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Who's got it? Who's giving it away? How to protect your privacy and steal it from other people. For intellectual privacy, personal privacy, and blackhats alike... 
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Email Privacy
Posted by: idisappear
Date: April 08, 2012 05:41PM

Using free web Email, everything is stored on servers of the company providing the service and that company (inferring from the ToS agreements I read) can read all of my messages. Archiving everything with a company who has every right to access my inbox also increases risk of government obtaining messages. According to the EFF, subpoenas to Email providers are more likely than wiretapping and searches. A public/private key system of encryption is strong but doesn't solve the issue. If I am assuming correctly, encryption can only be achieved if both parties (sender and recipient) communicating opt to use it. The overwhelming majority of people don't. I read an interview of a Hushmail employee who stated he never used encryption with Hushmail because almost nobody else does. If those assumptions are correct and I want to conveniently and privately exchange mail with most people, then encryption will not suffice to provide privacy. Could that interview be obsolete? Does anyone disagree with anything so far? Have I overlooked anything?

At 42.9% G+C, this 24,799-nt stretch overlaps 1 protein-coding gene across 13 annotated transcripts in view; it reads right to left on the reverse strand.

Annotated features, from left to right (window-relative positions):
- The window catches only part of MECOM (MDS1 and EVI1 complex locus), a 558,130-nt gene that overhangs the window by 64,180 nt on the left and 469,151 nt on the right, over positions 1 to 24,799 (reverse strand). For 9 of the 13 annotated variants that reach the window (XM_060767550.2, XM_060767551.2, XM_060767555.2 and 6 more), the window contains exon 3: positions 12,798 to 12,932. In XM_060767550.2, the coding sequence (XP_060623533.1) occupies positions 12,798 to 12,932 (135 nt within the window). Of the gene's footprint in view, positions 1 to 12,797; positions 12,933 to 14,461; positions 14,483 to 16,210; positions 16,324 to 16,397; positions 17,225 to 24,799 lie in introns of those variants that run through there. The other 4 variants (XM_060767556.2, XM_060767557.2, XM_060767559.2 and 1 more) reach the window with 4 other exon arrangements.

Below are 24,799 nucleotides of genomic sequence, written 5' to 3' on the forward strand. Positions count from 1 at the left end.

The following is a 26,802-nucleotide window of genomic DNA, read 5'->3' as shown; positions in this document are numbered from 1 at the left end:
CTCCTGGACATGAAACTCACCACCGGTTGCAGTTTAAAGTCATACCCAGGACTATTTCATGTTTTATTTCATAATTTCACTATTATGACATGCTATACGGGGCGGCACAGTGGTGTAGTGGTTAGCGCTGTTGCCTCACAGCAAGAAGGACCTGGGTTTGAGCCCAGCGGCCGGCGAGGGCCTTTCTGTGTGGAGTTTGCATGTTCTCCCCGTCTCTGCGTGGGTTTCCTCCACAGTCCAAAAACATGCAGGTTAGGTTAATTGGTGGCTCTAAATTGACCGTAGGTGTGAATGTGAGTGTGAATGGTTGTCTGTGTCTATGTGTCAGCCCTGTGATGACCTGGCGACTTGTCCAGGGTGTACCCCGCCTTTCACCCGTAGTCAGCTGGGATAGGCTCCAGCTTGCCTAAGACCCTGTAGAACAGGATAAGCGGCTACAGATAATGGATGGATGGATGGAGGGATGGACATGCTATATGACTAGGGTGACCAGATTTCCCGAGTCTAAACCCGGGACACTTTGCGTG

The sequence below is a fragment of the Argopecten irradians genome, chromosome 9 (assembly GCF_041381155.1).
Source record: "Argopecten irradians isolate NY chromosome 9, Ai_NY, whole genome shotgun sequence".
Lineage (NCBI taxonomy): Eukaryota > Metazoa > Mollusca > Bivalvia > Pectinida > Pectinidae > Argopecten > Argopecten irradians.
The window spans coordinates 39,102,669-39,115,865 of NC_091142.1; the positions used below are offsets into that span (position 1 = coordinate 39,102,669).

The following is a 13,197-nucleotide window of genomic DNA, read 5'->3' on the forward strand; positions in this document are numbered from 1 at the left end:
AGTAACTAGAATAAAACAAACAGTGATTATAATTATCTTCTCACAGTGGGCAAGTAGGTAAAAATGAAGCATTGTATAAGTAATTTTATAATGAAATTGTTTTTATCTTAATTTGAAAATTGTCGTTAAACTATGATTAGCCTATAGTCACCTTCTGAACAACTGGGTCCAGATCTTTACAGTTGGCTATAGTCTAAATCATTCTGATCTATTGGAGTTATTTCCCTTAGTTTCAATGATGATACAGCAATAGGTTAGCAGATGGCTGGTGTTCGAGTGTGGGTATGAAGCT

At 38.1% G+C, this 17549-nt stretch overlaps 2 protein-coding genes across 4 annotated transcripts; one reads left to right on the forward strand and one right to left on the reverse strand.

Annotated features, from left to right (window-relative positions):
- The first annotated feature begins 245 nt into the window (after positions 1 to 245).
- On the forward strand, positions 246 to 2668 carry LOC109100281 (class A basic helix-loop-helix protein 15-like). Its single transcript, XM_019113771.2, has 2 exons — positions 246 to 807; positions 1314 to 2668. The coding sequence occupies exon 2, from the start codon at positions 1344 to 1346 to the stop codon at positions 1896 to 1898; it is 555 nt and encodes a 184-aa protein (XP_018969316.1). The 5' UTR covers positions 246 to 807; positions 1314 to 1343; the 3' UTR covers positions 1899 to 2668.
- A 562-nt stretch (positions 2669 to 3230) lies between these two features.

Storing Emails on my own computer is the idea I want to explore. If I set up my own Email server/host, wouldn't I need to leaving running 24/7 to ensure I can recieve an Email any time? Maybe this is a dumb question, but can I store Email messages on my computer without them being archived by an online web mail provider, and without leaving my computer on 24/7? Also, if I left the computer running 24/7, wouldn't it just open another port on my computer and just divert the potential method of attack?

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Re: Email Privacy
Posted by: Albino